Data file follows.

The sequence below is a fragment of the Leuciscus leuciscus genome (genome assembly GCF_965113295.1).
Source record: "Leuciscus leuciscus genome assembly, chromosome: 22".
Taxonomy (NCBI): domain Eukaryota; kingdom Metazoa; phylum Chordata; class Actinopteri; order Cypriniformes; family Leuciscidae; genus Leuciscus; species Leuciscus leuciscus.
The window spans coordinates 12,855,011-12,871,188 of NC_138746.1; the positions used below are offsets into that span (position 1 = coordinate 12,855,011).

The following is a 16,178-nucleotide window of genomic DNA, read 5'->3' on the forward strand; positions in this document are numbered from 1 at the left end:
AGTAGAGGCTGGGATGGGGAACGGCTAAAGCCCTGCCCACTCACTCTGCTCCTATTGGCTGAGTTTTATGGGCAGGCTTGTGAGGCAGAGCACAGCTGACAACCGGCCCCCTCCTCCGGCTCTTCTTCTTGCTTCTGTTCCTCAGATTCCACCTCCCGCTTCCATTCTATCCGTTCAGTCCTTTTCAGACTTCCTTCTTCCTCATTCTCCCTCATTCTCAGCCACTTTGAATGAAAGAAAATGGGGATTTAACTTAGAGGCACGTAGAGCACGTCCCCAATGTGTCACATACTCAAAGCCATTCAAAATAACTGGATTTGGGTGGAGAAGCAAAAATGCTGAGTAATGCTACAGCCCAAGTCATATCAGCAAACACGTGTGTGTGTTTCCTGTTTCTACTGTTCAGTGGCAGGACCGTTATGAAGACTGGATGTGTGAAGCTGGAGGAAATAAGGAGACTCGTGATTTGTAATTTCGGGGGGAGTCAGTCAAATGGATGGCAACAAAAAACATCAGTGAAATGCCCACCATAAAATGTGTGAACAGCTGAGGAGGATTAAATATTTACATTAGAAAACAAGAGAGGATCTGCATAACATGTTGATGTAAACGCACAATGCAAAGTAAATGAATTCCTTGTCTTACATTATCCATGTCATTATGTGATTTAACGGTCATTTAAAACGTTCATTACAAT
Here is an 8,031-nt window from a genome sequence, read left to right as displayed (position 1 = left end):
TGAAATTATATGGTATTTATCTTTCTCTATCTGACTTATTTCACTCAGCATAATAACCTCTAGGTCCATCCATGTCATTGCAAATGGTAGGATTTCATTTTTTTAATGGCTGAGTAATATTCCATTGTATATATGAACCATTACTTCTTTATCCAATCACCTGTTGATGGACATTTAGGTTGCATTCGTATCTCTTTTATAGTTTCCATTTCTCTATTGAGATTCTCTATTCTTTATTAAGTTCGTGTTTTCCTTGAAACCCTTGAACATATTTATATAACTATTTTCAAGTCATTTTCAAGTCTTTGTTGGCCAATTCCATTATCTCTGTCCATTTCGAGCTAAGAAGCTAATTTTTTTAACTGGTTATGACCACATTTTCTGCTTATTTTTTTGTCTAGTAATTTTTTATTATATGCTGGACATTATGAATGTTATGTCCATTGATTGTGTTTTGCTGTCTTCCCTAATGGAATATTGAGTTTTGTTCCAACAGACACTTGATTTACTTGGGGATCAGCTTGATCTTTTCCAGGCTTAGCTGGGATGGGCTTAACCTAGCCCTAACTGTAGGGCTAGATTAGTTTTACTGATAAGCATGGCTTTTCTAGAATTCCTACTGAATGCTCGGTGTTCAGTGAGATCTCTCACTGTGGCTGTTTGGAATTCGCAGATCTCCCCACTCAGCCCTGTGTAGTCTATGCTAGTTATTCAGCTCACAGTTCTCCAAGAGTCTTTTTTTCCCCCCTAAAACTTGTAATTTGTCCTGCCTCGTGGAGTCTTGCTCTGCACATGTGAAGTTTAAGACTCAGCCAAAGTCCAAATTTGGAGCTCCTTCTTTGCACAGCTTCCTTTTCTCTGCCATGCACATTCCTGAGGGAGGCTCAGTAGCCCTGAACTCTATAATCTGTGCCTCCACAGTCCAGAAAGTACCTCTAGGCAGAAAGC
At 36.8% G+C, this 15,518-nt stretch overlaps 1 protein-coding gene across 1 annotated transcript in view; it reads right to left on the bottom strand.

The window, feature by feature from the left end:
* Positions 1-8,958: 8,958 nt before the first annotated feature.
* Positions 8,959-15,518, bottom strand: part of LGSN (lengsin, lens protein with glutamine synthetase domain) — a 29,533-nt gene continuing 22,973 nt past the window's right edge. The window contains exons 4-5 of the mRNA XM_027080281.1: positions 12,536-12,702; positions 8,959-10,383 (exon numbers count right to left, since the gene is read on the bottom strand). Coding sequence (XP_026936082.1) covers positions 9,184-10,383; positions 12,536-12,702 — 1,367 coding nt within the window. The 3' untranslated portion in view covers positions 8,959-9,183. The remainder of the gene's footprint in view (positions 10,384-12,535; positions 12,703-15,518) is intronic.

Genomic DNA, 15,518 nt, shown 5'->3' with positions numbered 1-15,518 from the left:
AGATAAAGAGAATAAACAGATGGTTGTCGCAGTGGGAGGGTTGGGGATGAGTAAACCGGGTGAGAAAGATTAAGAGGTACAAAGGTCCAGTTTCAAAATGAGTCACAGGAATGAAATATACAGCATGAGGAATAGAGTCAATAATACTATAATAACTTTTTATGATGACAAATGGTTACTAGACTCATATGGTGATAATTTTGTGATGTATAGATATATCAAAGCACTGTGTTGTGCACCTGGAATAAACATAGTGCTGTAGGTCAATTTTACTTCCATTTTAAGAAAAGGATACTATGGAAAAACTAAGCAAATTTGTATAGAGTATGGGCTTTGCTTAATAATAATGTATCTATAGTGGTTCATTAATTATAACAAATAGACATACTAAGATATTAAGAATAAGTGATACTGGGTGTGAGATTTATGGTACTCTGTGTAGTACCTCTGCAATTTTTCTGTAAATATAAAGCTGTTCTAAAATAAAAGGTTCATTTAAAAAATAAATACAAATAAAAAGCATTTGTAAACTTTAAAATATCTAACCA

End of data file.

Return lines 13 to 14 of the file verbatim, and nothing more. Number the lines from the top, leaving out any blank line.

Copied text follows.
Genomic DNA, 15,518 nt, shown 5'->3' with positions numbered 1-15,518 from the left:
AGATAAAGAGAATAAACAGATGGTTGTCGCAGTGGGAGGGTTGGGGATGAGTAAACCGGGTGAGAAAGATTAAGAGGTACAAAGGTCCAGTTTCAAAATGAGTCACAGGAATGAAATATACAGCATGAGGAATAGAGTCAATAATACTATAATAACTTTTTATGATGACAAATGGTTACTAGACTCATATGGTGATAATTTTGTGATGTATAGATATATCAAAGCACTGTGTTGTGCACCTGGAATAAACATAGTGCTGTAGGTCAATTTTACTTCCATTTTAAGAAAAGGATACTATGGAAAAACTAAGCAAATTTGTATAGAGTATGGGCTTTGCTTAATAATAATGTATCTATAGTGGTTCATTAATTATAACAAATAGACATACTAAGATATTAAGAATAAGTGATACTGGGTGTGAGATTTATGGTACTCTGTGTAGTACCTCTGCAATTTTTCTGTAAATATAAAGCTGTTCTAAAATAAAAGGTTCATTTAAAAAATAAATACAAATAAAAAGCATTTGTAAACTTTAAAATATCTAACCA